By Rory Fleming
Back in September, I wrote about how criminal justice reformers should look to make decarceration efforts more palpable to racial and ethnic communities that are historically less interested in the criminal legal system: namely, Latinx and AAPI communities. A recent case in Colorado against a young Cuban-American man, Rogel Aguilera-Mederos, has been decried as a travesty in Latinx media outlets like We Are Mitú and by popular Miami radio host Enrique Santos, representing an opportunity to change the narrative.
The situation that resulted in a de facto life sentence of 110 years in prison for Aguilera-Mederos is a classic example of prosecutors abusing the law because they — and perhaps their constituents — cannot endure the idea that a horrible tragedy can occur without somebody, even a factually innocent person, being held accountable in criminal court.
In short, Aguilera-Mederos was driving a large truck when his brakes failed on the interstate; four people ended up dead and many others were injured.
Deputy DA Kayla Wildeman argued the case, and essentially claimed that that Aguilera-Mederos was either negligent — stating “the defendant didn’t catch [the brake malfunction] like he was supposed to” — or perhaps reckless — claiming he might have “drove on his brakes the entire way and caused them to be that way,” and that he could have taken an off-ramp but thought he did not need to.
The reason for the extremely harsh sentence was that Colorado law mandates consecutive sentencing for certain “crimes of violence,” mixed with the fact that Aguilera-Mederos was charged with many assault in the first degree counts. Ironically, assault in the first degree counts as a violent crime, but vehicular manslaughter, where a person actually dies, does not.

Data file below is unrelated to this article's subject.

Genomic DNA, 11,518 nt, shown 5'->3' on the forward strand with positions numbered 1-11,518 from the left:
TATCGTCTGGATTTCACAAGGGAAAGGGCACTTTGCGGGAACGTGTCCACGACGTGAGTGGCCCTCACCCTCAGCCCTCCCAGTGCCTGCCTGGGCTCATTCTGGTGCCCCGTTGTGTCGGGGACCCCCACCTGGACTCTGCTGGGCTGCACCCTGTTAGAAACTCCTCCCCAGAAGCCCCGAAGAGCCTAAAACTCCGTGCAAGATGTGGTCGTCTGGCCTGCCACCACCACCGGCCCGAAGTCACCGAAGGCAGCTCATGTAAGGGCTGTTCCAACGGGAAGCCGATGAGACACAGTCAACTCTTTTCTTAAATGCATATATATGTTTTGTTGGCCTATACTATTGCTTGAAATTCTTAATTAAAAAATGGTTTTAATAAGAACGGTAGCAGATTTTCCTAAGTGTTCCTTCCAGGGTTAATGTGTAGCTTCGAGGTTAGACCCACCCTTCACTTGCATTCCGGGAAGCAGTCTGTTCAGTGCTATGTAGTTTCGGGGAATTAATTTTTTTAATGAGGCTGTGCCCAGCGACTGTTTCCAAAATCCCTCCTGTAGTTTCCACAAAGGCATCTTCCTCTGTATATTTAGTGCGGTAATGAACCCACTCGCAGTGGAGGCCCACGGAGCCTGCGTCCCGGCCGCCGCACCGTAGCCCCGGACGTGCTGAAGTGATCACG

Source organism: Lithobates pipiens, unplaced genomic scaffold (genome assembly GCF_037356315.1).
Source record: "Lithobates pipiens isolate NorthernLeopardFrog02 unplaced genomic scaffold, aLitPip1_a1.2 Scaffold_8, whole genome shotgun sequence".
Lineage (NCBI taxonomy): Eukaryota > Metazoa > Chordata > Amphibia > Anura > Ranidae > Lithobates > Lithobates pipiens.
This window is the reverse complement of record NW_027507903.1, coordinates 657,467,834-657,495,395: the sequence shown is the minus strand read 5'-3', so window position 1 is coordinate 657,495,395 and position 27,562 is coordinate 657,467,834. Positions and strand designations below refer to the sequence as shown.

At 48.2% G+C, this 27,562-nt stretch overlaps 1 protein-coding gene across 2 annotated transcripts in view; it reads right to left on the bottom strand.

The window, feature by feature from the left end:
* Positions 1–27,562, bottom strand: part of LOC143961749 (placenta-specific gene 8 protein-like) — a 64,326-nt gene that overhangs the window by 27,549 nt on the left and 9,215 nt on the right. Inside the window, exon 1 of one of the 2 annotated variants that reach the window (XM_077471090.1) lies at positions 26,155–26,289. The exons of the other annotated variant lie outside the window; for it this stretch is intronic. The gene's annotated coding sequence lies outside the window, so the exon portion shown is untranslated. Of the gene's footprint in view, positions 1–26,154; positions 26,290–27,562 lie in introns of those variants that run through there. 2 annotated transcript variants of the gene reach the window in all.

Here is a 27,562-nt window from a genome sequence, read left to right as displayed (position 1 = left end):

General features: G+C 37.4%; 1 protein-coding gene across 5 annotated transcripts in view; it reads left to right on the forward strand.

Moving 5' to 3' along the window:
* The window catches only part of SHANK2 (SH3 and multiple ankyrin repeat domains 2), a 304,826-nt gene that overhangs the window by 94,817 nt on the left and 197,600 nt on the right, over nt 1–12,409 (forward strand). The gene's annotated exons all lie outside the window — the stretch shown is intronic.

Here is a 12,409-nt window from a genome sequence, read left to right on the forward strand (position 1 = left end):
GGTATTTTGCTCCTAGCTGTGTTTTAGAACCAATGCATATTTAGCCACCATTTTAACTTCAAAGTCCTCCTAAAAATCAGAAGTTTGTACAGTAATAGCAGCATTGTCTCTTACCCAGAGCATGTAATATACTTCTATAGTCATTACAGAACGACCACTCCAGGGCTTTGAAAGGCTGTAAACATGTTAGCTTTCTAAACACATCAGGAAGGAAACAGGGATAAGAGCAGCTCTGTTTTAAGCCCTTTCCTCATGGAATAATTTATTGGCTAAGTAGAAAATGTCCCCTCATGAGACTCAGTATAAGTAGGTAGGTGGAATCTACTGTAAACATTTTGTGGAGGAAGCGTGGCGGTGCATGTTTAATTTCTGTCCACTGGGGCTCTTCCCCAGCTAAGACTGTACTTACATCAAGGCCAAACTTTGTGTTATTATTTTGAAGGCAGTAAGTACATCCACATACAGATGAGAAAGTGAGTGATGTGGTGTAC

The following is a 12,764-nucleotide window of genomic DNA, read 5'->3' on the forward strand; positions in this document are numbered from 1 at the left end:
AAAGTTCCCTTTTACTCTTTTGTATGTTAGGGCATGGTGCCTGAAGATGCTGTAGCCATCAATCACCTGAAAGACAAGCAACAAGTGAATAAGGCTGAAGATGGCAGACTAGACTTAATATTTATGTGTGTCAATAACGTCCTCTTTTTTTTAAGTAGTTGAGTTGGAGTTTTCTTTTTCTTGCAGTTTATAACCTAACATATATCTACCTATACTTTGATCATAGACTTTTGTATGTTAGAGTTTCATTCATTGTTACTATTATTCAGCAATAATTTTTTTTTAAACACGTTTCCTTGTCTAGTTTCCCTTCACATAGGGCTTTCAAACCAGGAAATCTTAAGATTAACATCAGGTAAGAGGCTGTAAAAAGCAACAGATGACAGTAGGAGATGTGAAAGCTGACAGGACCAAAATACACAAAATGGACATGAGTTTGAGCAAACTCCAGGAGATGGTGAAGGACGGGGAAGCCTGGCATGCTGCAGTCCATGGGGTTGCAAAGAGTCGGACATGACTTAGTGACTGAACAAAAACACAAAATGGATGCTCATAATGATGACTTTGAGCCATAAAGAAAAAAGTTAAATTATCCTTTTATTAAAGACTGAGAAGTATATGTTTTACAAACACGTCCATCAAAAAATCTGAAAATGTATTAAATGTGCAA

From a legal standpoint, the case for the first-degree assault charges seems weak. The charge requires either specific intent to cause serious bodily injury, or, in the alternative, “extreme indifference to the value of human life” and knowingly engaging in conduct that “creates a grave risk of death to another person.” There is no way a prosecutor should have been able to successfully argue the first theory in this case, and even the second theory is dubious given the facts.
It is good that Deputy DA Kayla Wildeman is named in the press: her actions in this case show the kind of person she is. Yet anyone who knows how criminal prosecution works should be aware that a line prosecutor is mostly a cog. Similar to the military, there is a chain of command when it comes to making charging decisions, and the buck stops with the elected DA. Even if the DA did not personally touch the truck case — which is doubtful, since it’s the most high profile case out of the jurisdiction in years — that individual still has command responsibility.
So who is the Jefferson County DA? Her name is Alexis King. King rose to her position as a deputy DA to former DA Pete Weir, a locally well-liked Republican who spent eight years in the role. George Soros famously bankrolled Weir’s Democratic opponent, Jeff Lilly, in the 2016 DA race, and it was one of the few races that year where a Soros-backed DA candidate failed at the ballot box.